Personally I think the difficulty in The Legend of Spyro: Dawn of the Dragon lies in figuring out where to go next. Quite a bit of the time is spent searching for a little switch somewhere to pull. If you know exactly where to go, the game is actually pretty short.

The normal enemies aren't very hard to beat at all, especially after you have used some of your experience to upgrade Spyro and Cynder's abilities. The elite enemies are a different matter, though. I opted to skip some of them rather than deal with fighting them. Granted, I could use the armor and the experience, but dying once or twice trying was enough for me. Save points are not as common as I would have liked. Usually there wasn't one near an elite enemy, so I'd have to run back to the last one before taking the enemy on. It would have been nice to be able to save more often since you can't always set aside hours on end to play.

Game Mechanics:

Since Spyro has now become an action adventure game rather than a platformer, you're going to need to learn how to fight to play. The first thing you need to know is how to move around. The Left stick controls your movement and the Right stick controls the camera. If you're too close to a wall, you'll only be able to move the camera a small amount. It tries to keep the camera from getting stuck behind walls.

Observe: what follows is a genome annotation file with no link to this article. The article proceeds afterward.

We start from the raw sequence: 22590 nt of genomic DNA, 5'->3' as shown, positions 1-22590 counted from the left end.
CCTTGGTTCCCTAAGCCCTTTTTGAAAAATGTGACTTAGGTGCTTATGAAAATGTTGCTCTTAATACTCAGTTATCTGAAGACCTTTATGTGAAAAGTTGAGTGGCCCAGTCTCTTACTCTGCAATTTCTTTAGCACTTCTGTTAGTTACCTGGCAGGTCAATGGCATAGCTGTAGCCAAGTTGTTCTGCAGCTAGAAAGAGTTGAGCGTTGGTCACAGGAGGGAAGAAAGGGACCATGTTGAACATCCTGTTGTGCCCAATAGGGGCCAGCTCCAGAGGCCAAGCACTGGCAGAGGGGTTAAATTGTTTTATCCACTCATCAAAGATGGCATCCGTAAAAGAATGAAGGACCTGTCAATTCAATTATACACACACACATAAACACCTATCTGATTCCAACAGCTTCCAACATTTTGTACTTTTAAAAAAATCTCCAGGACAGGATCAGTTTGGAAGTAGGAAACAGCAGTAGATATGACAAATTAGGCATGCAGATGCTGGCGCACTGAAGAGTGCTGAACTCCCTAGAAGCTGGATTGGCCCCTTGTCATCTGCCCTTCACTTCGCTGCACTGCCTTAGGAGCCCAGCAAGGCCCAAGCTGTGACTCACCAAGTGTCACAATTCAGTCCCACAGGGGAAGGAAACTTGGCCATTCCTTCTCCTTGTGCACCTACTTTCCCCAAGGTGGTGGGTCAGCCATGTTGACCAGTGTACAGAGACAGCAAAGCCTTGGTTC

The second thing that you need to know is that you can (and will definitely need to) switch between Cynder and Spyro. To do so, simply press (LT). Switching is relatively seamless, but keep in mind that since one follows the other, you will be a little behind where you were. During fights, they stay pretty close together but if you switch in the middle of battle, you might not be ready for enemies nearby. Both Cynder and Spyro can fly. Simply press (A) a few times to get airborne, then use (A) to flap your wings. You can't always go where you want to, though. I guess the air current is used to block paths that they don't want you to fly over. You can't fly off screen.

To fight, you use the (X) button for a light attack and (Y) for a heavy attack. There are quite a number of combos you can create with these two moves. The game does a very good job of teaching you the fighting techniques in-game. They're also all listed in the instruction booklet. I highly recommend learning how to fight well.

I miss the Spyro games from years ago. The story was more important than the action. The Legend of Spyro: Dawn of the Dragon has beautiful graphics and wonderful voice acting, but it feels short on the story. If you liked the previous one, then you'll probably enjoy this one too. If you're looking for a platformer though, just be aware that Spyro has changed so you won't find that here.

-Cyn, GameVortex Communications
AKA Sara Earl